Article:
In 2007 George Lewis and Douglas Ewart very kindly asked me to collaborate with them on a re-imagining of
their 1992 sound installation Rio Negro for the
Black Light White Noise: Sound and Light
in Contemporary Art
show at the Contemporary Arts Museum Houston
(May 26 - August 5, 2007).
In 2015 we made another version of the piece for the MCA Chicago's show
"The Freedom Principle: Experiments in Art and Music, 1965 to Now" (Jul 11 - Nov 22, 2015). The show
will travel to the Institute of Contemporary Art at the University of Pennsylvania, September 14 - December 31, 2016.
Douglas Ewart built the rainsticks and chimes and decorated the
wooden stands and motors. George Lewis composed the computer-based soundscape.
I designed and built the wooden stands and robotic mechanisms for the rain sticks and chimes.
We all worked on the layout and construction of the paths, islands, and structures.
The wall text from the 2015 version (which we didn't write) reads:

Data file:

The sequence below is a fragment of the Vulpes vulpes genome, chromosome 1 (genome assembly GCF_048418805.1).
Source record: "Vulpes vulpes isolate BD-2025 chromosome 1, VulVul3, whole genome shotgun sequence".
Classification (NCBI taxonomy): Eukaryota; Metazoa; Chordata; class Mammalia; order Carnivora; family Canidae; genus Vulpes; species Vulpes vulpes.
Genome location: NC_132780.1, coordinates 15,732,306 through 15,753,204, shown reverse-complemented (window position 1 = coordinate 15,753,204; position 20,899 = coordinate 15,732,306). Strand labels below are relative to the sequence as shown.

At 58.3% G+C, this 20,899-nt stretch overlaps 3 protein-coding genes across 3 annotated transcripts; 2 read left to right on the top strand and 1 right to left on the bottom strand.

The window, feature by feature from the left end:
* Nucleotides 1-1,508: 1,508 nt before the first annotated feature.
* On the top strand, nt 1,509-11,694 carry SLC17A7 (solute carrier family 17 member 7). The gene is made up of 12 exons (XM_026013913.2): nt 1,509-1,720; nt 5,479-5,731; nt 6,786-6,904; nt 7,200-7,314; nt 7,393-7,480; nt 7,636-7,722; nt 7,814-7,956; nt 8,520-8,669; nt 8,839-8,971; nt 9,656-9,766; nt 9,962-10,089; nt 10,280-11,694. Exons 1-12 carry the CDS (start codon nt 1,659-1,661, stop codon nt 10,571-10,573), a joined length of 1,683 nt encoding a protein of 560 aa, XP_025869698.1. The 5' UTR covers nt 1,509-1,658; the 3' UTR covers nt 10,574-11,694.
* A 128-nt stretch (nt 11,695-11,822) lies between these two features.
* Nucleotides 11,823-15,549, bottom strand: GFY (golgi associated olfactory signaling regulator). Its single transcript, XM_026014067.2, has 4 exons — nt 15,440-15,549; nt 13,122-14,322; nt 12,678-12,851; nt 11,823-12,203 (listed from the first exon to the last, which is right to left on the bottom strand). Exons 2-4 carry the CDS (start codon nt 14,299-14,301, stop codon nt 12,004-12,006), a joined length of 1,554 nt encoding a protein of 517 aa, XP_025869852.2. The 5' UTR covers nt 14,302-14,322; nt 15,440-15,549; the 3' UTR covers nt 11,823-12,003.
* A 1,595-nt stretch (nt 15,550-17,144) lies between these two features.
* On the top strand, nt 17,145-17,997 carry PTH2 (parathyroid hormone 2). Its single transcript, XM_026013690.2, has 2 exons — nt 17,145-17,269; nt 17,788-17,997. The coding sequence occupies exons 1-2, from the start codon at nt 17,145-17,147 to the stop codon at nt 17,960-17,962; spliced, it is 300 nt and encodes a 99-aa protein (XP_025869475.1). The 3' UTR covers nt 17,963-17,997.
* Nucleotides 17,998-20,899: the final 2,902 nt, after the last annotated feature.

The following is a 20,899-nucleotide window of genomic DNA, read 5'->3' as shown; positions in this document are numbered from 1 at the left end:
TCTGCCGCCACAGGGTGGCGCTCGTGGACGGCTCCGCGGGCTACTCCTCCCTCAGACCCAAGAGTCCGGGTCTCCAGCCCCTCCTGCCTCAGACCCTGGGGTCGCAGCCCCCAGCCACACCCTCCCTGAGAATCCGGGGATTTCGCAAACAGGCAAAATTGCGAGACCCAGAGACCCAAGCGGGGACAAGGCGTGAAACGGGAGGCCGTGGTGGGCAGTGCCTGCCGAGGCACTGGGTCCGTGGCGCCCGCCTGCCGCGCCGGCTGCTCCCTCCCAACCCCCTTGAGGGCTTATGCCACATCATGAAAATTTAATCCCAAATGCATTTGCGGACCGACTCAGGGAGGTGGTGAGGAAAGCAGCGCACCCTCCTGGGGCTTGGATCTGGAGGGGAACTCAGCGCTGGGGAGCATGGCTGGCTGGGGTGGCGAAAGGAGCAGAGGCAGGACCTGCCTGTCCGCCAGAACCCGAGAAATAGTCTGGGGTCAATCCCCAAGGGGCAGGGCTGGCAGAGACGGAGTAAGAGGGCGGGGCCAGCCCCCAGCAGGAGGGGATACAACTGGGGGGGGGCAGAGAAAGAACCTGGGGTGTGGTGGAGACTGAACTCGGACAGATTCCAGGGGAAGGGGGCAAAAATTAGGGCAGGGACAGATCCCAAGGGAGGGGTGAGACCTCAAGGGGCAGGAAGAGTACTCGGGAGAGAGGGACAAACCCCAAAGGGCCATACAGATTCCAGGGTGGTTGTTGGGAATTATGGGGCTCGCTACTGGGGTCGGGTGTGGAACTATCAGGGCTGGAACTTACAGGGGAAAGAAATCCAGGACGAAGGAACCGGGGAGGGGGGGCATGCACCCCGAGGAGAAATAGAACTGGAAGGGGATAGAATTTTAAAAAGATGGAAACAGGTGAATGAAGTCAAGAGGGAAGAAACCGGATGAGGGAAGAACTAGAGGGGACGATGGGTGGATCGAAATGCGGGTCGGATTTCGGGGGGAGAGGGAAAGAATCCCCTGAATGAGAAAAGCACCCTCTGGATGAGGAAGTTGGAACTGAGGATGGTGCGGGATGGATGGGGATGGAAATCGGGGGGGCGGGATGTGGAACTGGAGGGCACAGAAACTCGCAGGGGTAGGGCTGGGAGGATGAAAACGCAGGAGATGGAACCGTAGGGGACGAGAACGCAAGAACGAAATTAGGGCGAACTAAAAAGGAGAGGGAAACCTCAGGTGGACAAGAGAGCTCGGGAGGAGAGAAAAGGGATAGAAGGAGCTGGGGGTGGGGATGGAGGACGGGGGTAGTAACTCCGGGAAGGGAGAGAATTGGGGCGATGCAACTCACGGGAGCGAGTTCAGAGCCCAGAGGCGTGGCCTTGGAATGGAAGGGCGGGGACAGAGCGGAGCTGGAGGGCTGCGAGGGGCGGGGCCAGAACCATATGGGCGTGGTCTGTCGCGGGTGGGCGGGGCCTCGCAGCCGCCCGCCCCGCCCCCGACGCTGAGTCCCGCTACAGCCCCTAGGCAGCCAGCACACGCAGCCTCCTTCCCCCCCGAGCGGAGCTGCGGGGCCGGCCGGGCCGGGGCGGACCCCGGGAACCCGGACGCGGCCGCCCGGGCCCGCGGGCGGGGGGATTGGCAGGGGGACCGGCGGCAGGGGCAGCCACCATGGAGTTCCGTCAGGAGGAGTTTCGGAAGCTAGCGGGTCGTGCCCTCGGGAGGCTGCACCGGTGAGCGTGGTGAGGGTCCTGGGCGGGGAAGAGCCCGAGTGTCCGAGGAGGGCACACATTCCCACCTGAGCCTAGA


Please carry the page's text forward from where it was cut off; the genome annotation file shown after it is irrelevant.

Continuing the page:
Douglas R. Ewart and George Lewis are both longtime members of the AACM. In 1992,
the two joined together to produce Rio Negro. That first version was commissioned in
Chicago by Experimental Sound Studio, a long-standing nonprofit organization. It was
presented at the now-defunct Randolph Street Gallery. In 2007, Ewart and Lewis collaborated
with sound artist Douglas Repetto on an enhanced version of the sound environment, which
Rio Negro II consists of rain sticks and chimes, among other elements. They are all
orchestrated by robotic mechanisms. The rain sticks, a key component of the installation,
suggest the instruments of indigenous Americans, such as the inhabitants of the Rio Negro basin
in Brazil. The audio-kinetic installation also resembles a Zen garden with its clusteres of bamboo.
Overall, the work seems to cut across time, mixing a hint of the ancient with the technology of today.
(Thanks to Tali Hinkus, Jon Kessler, and Douglas Ewart for video editing advice!)
Douglas's 2015 pics
2015 wall text
MCA Chicago's 2015 pics
Douglas's 2007 pics & video
Announcement for 1992 version
at Randolph Street Gallery,